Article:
The authors thank members of the D.J.S., H.A.H., and E.M. laboratories for helpful discussions. We thank the Genomic Sequencing and Analysis Facility (The University of Texas [UT] at Austin) for library preparation and sequencing and the bioinformatics consulting team at the UT Austin Center for Computational Biology and Bioinformatics for helpful advice. This work was supported by National Institutes of Health grant R01MH046742-29 (to E.M. and D.J.S.) and the National Institute of General Medical Sciences T32GM008396 (support for A.J.N.) and National Institute of Mental Health grant 5R25MH059472-18 and the Grass Foundation (support for Neural Systems and Behavior Course at the Marine Biological Laboratory).

The Marine Biological Laboratory (MBL) is dedicated to scientific discovery - exploring fundamental biology, understanding marine biodiversity and the environment, and informing the human condition through research and education. Founded in Woods Hole, Massachusetts in 1888, the MBL is a private, nonprofit institution and an affiliate of the University of Chicago.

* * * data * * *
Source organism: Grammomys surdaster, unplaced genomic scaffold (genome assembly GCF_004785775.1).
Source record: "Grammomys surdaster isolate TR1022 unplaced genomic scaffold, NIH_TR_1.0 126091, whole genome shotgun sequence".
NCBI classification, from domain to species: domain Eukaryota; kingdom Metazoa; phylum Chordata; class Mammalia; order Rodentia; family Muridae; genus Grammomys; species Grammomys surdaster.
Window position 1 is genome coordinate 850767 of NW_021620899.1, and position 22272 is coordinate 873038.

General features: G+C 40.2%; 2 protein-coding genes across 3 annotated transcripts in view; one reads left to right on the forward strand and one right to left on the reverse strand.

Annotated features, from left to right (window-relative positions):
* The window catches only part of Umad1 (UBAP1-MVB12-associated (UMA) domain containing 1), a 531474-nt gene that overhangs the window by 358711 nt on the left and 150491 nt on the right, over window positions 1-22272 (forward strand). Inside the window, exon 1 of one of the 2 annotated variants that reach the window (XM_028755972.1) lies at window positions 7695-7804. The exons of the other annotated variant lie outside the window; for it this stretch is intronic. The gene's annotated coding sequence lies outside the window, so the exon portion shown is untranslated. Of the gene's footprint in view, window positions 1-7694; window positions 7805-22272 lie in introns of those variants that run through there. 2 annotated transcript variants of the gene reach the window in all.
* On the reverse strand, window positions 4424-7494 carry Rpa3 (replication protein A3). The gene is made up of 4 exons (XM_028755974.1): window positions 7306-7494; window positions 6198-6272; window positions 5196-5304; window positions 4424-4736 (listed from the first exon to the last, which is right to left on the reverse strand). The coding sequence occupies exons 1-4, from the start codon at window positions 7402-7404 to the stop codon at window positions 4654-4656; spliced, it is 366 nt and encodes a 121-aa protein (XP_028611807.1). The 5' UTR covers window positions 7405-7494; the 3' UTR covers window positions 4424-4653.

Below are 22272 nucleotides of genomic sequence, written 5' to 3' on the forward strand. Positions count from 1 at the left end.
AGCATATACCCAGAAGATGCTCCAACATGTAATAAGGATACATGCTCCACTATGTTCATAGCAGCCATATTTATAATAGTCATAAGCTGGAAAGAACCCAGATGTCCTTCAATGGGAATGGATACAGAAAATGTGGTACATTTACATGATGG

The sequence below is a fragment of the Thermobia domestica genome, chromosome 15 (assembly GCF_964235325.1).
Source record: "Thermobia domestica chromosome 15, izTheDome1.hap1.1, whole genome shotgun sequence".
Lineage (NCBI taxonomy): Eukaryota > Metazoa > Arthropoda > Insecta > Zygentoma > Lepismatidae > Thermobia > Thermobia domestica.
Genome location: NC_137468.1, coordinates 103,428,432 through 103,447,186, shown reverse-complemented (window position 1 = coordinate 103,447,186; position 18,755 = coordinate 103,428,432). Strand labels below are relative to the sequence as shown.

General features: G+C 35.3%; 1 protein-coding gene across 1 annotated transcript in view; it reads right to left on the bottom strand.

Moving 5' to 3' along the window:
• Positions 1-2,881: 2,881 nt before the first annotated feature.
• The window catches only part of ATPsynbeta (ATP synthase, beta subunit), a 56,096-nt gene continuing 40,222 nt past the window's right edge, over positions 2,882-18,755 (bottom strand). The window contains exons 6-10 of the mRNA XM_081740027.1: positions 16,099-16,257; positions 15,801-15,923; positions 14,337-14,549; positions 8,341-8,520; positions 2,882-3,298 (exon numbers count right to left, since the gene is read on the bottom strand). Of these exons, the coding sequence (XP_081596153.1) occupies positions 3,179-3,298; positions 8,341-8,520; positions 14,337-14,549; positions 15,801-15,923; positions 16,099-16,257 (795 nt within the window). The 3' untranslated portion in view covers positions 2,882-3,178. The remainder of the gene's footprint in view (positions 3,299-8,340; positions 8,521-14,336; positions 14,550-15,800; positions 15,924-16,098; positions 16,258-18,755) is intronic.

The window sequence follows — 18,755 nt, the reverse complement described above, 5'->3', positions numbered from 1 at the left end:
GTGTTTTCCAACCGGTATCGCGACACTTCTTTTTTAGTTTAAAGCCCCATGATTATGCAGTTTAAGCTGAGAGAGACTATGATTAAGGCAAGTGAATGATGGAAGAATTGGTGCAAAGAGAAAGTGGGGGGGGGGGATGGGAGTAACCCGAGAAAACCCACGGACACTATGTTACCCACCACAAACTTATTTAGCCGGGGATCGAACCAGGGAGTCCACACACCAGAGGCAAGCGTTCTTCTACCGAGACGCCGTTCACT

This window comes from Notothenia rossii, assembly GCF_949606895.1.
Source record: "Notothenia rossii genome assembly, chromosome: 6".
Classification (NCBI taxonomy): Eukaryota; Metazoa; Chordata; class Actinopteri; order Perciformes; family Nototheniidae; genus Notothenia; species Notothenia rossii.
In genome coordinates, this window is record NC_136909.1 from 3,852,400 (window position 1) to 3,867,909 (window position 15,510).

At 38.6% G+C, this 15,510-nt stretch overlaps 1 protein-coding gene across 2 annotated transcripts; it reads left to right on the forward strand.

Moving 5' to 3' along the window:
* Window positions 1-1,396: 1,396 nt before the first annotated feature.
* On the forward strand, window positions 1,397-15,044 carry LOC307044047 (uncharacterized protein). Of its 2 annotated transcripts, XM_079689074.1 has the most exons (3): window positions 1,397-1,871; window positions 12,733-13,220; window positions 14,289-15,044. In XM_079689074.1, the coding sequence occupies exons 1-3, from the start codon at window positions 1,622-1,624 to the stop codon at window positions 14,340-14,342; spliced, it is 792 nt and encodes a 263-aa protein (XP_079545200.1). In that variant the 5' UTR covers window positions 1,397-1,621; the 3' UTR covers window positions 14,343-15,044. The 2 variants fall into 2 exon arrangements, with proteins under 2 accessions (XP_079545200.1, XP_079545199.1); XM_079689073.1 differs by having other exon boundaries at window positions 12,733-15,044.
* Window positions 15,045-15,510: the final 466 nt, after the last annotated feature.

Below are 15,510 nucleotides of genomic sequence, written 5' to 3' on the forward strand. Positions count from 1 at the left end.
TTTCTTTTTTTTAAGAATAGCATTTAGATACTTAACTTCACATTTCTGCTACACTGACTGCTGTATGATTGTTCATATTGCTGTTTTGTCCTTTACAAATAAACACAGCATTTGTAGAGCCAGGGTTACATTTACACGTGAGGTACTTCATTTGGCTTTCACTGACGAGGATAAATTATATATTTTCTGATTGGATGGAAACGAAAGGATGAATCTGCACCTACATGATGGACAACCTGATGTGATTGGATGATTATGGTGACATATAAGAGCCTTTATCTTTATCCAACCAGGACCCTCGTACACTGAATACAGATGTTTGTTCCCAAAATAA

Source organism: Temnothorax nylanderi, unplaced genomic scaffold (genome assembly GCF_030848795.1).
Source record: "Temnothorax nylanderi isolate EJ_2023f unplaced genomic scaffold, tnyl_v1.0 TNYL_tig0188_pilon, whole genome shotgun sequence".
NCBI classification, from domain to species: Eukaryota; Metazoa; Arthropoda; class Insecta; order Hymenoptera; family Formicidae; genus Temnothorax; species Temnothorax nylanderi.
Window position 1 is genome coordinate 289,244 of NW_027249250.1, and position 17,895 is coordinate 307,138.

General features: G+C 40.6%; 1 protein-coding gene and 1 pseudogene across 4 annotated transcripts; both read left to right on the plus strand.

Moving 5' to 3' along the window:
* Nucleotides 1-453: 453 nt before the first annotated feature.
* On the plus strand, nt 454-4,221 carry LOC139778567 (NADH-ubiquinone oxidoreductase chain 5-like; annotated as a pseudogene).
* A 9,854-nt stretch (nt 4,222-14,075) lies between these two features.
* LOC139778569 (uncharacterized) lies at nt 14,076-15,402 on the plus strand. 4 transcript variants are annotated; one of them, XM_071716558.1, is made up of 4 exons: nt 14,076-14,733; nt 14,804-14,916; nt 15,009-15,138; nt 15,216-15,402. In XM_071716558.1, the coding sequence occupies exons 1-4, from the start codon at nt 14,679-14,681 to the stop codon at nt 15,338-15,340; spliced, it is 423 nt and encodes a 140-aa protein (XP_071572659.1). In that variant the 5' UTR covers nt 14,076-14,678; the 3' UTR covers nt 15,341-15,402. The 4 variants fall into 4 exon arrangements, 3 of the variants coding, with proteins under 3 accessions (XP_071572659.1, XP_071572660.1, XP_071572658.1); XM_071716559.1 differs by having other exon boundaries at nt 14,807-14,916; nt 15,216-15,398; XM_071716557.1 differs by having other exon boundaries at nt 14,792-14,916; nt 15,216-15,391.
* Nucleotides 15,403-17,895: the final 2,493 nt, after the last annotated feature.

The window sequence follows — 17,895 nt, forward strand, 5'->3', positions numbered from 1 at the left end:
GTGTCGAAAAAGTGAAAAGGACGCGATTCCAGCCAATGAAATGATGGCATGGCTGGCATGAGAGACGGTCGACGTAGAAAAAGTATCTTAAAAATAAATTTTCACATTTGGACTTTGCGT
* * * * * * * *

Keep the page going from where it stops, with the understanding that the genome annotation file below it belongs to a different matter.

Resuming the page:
About the Salk Institute for Biological Studies: Every cure has a starting point. The Salk Institute embodies Jonas Salk's mission to dare to make dreams into reality. Its internationally renowned and award-winning scientists explore the very foundations of life, seeking new understandings in neuroscience, genetics, immunology, plant biology and more. The Institute is an independent nonprofit organization and architectural landmark: small by choice, intimate by nature and fearless in the face of any challenge. Be it cancer or Alzheimer's, aging or diabetes, Salk is where cures begin. Learn more at: salk.edu.

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Jan 7 2020   Fetal Timeline   Maternal Timeline   News 

Two well studied nerve clusters in the crab Cancer borealis reveal that cell identities generated by complete RNA profiles or "transcriptomes," do not match existing cell identities.
CREDIT Woods Hole Marine Biological Laboratory.